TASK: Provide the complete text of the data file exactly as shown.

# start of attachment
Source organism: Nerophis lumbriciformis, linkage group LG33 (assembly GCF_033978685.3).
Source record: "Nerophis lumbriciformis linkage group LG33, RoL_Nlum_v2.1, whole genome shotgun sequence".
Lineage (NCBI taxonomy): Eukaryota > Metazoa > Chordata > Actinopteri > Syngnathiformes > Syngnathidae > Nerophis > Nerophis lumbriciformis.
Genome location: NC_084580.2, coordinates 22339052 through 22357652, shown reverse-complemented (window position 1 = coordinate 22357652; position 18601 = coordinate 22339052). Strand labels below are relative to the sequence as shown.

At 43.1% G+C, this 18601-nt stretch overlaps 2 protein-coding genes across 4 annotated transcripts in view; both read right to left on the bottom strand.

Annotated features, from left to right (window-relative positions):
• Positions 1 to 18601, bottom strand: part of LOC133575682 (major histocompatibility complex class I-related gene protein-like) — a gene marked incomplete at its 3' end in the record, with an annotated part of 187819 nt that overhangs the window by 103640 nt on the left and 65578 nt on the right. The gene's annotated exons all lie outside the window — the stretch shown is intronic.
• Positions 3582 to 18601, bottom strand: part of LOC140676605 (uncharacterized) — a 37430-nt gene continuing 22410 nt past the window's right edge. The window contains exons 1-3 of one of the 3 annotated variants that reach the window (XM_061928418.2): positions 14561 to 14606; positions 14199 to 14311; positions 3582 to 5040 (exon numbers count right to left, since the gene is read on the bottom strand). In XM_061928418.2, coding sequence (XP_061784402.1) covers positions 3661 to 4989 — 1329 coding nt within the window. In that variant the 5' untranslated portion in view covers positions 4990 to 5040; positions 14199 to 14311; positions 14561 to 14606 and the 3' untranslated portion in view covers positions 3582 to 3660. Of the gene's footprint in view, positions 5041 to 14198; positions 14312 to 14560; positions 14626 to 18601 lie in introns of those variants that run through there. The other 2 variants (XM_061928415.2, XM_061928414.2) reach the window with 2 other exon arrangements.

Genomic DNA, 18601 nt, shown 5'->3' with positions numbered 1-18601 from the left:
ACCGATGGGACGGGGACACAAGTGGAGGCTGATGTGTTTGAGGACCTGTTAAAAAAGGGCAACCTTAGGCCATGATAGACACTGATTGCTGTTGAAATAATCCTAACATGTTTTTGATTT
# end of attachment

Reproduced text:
Source organism: Nerophis lumbriciformis, linkage group LG33 (assembly GCF_033978685.3).
Source record: "Nerophis lumbriciformis linkage group LG33, RoL_Nlum_v2.1, whole genome shotgun sequence".
Lineage (NCBI taxonomy): Eukaryota > Metazoa > Chordata > Actinopteri > Syngnathiformes > Syngnathidae > Nerophis > Nerophis lumbriciformis.
Genome location: NC_084580.2, coordinates 22339052 through 22357652, shown reverse-complemented (window position 1 = coordinate 22357652; position 18601 = coordinate 22339052). Strand labels below are relative to the sequence as shown.

At 43.1% G+C, this 18601-nt stretch overlaps 2 protein-coding genes across 4 annotated transcripts in view; both read right to left on the bottom strand.

Annotated features, from left to right (window-relative positions):
• Positions 1 to 18601, bottom strand: part of LOC133575682 (major histocompatibility complex class I-related gene protein-like) — a gene marked incomplete at its 3' end in the record, with an annotated part of 187819 nt that overhangs the window by 103640 nt on the left and 65578 nt on the right. The gene's annotated exons all lie outside the window — the stretch shown is intronic.
• Positions 3582 to 18601, bottom strand: part of LOC140676605 (uncharacterized) — a 37430-nt gene continuing 22410 nt past the window's right edge. The window contains exons 1-3 of one of the 3 annotated variants that reach the window (XM_061928418.2): positions 14561 to 14606; positions 14199 to 14311; positions 3582 to 5040 (exon numbers count right to left, since the gene is read on the bottom strand). In XM_061928418.2, coding sequence (XP_061784402.1) covers positions 3661 to 4989 — 1329 coding nt within the window. In that variant the 5' untranslated portion in view covers positions 4990 to 5040; positions 14199 to 14311; positions 14561 to 14606 and the 3' untranslated portion in view covers positions 3582 to 3660. Of the gene's footprint in view, positions 5041 to 14198; positions 14312 to 14560; positions 14626 to 18601 lie in introns of those variants that run through there. The other 2 variants (XM_061928415.2, XM_061928414.2) reach the window with 2 other exon arrangements.

Genomic DNA, 18601 nt, shown 5'->3' with positions numbered 1-18601 from the left:
ACCGATGGGACGGGGACACAAGTGGAGGCTGATGTGTTTGAGGACCTGTTAAAAAAGGGCAACCTTAGGCCATGATAGACACTGATTGCTGTTGAAATAATCCTAACATGTTTTTGATTT